“When I visit them in their temples, they wait until I finish my prayers before they eat their breakfast. It’s that kind of respect. We are living our own lives after all, but we support each other to live better lives.”
The Dalai Lama, the leader of Tibetan Buddhism, had a simpler way of encouraging inter-faith understanding during his private meeting with the Samsohoe in India.
He asked the nuns to practice “faith and respect” in their daily lives. His teaching left questions, though, which were too delicate to articulate.
There was a minor dispute in the Buddhist sanctuary of Varanasi. The Catholic nuns refused to bow during a ceremony in front of the site’s famous stone pagoda because the ritual was being videotaped. They were worried that the tape might cause some controversy if it was seen by other Catholics.
Later on, the Catholics nuns were upset when the Buddhist nuns chose to sit on a church pew instead of kneeling and praying near the altar at a church in Jerusalem.
On another occasion, a Buddhist nun was offended when Sister Catalina passed her a prayer note during an Anglican worship at Canterbury Cathedral.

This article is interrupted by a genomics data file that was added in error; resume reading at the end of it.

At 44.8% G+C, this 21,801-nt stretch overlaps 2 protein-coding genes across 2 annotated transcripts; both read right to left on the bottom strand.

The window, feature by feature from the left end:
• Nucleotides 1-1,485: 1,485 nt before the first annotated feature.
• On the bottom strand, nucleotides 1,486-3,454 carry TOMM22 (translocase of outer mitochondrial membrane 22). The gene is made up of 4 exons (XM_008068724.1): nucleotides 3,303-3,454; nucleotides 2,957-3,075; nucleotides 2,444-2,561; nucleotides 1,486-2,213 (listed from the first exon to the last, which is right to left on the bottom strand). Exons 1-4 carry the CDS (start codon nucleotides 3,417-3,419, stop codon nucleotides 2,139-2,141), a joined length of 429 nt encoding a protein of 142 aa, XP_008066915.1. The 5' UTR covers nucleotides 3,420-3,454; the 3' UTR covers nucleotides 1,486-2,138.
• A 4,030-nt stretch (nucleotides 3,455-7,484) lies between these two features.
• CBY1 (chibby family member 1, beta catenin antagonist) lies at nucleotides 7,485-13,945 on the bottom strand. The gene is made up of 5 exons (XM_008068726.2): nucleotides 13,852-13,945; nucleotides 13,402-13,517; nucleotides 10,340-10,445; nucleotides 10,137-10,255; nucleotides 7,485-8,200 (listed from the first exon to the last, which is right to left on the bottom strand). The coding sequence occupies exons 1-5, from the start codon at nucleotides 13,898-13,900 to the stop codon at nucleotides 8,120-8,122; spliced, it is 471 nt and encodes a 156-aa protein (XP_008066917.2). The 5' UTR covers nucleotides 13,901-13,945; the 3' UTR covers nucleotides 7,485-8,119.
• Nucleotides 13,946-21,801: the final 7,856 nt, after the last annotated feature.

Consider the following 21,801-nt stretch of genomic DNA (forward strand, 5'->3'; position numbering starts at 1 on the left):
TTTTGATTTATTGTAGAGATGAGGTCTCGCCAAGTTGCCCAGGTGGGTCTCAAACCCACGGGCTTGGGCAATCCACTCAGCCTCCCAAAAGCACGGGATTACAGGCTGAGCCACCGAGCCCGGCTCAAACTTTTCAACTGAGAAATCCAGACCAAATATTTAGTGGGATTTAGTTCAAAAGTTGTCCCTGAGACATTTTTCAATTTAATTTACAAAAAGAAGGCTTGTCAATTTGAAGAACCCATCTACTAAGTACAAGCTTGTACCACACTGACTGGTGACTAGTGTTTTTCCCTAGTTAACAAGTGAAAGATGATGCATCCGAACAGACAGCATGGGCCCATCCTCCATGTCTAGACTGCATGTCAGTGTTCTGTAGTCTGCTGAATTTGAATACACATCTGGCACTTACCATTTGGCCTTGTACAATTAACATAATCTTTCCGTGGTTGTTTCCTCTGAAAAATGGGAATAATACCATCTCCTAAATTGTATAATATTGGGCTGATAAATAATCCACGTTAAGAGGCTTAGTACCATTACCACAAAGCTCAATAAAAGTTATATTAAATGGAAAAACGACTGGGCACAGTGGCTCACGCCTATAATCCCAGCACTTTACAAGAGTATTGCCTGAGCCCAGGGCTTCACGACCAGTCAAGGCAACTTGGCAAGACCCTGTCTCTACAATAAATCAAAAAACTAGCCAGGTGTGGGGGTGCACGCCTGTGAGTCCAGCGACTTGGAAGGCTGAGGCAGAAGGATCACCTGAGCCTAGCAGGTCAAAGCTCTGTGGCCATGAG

“In a way, we were very naive before the pilgrimage,” says Sister Beata, a Catholic nun at the Benedictine Missionary for Sisters Daegu Priory.
“During the five years when we met and prayed, we didn’t tackle these practical issues at all. To be honest, we didn’t expect there would be such issues. We didn’t know that Buddhist nuns would have problems reading aloud a prayer that ends with the word “God” in every verse. They didn’t think seriously enough that Catholic nuns could get in trouble for bowing in front of a Buddha statue.”
On the night before the trip, the members sat down and for the first time talked openly about the practical handlings of worship.
Even so, there were tensions and regrets that grew into resentments during their pilgrimage.
The nuns were accompanied by journalists and a KBS TV crew. The subsequent documentary, “A Journey of Coexistance,” was well received when it was broadcast last year.